When news about a crucial Afghanistan supply base getting lost to the U.S. breaks, I can kind of sort of act MSMy. Here’s my latest tomorrow’s-day-story-written-this-afternoon piece, just published by the Washington Independent:

Manas is home to a “24-hour operation” supporting the Afghanistan war, said Vikram Singh, a South Asia expert at the Center for a New American Security who served in the Pentagon during the Bush administration, hosting fuel tankers, cargo and attack aircraft and medical evacuation resources, among other materiel. “This is not a small operation,” he said, adding that the loss of Manas could lead to a reduction in the tempo of military operations. “There’s no way to quantify it, but if you’re a commander on the ground, you’ve got to think that there are several things that aren’t available to you.”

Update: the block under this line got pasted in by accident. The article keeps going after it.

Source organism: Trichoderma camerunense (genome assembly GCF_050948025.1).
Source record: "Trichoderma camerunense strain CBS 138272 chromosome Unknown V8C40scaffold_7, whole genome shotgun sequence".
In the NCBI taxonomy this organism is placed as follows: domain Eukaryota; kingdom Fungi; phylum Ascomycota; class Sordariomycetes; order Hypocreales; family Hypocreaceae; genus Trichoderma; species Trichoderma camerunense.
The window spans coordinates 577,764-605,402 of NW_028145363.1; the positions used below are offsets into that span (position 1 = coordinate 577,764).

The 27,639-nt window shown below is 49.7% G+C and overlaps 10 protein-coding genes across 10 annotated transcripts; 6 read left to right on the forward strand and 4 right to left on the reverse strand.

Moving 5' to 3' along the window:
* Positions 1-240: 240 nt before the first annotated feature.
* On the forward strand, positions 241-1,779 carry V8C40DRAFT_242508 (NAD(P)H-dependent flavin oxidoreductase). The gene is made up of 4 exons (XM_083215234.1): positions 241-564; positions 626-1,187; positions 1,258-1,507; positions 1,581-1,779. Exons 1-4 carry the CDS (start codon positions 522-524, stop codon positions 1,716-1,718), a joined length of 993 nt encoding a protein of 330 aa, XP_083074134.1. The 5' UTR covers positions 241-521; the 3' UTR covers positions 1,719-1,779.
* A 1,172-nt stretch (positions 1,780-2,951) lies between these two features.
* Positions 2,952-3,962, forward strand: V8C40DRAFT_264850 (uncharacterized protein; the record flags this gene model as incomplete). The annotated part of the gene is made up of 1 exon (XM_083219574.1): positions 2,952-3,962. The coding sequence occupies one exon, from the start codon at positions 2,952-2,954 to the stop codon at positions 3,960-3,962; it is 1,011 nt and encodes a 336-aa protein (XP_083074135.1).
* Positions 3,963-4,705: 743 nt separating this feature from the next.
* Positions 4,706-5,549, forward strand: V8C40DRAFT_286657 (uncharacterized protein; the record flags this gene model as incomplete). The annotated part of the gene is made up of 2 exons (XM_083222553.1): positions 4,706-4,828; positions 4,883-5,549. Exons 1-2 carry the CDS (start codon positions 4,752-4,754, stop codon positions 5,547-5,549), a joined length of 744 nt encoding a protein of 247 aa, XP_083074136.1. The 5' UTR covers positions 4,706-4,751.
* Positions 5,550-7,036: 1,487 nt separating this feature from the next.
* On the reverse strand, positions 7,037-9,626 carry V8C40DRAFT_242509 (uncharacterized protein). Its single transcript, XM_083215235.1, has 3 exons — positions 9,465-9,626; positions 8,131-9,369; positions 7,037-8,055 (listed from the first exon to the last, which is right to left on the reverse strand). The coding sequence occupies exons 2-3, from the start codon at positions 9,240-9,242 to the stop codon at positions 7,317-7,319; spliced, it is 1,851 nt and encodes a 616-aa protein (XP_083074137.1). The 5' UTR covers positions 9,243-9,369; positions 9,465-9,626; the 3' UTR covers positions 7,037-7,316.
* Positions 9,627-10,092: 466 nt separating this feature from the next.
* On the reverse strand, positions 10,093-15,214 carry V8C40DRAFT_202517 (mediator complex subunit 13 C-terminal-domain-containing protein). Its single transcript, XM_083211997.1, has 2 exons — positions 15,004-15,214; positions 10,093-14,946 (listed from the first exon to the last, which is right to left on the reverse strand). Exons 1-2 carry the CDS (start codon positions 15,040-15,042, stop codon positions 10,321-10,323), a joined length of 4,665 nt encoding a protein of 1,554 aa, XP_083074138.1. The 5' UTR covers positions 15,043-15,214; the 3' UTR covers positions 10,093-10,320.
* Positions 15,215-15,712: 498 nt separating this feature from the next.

Anthony Bowyer, director of the Central Asia program at the International Foundation for Electoral Systems, a nongovernmental organization focusing on strengthening democratic governance, called the possible loss of the base a “diplomatic victory” for the Russians. “There was tremendous political pressure on President Bakiyev by the Russian Federation” to kick the United States out of Manas, as the Russians are wary of long-term U.S. intentions to host large numbers of NATO troops near its southern border.

I have to say, I’m kind of surprised at myself with how MSMy this one turned out. In any event, notice that both Pentagon and State Dept. spokespeople say that they’re going to continue negotiations with the Kyrgyzstan government to keep Manas. Also, the headline — Afghanistan Supply Base May Defect to Russia — is pure genius, courtesy of Laura McGann.

Spencer Ackerman

Spencer Ackerman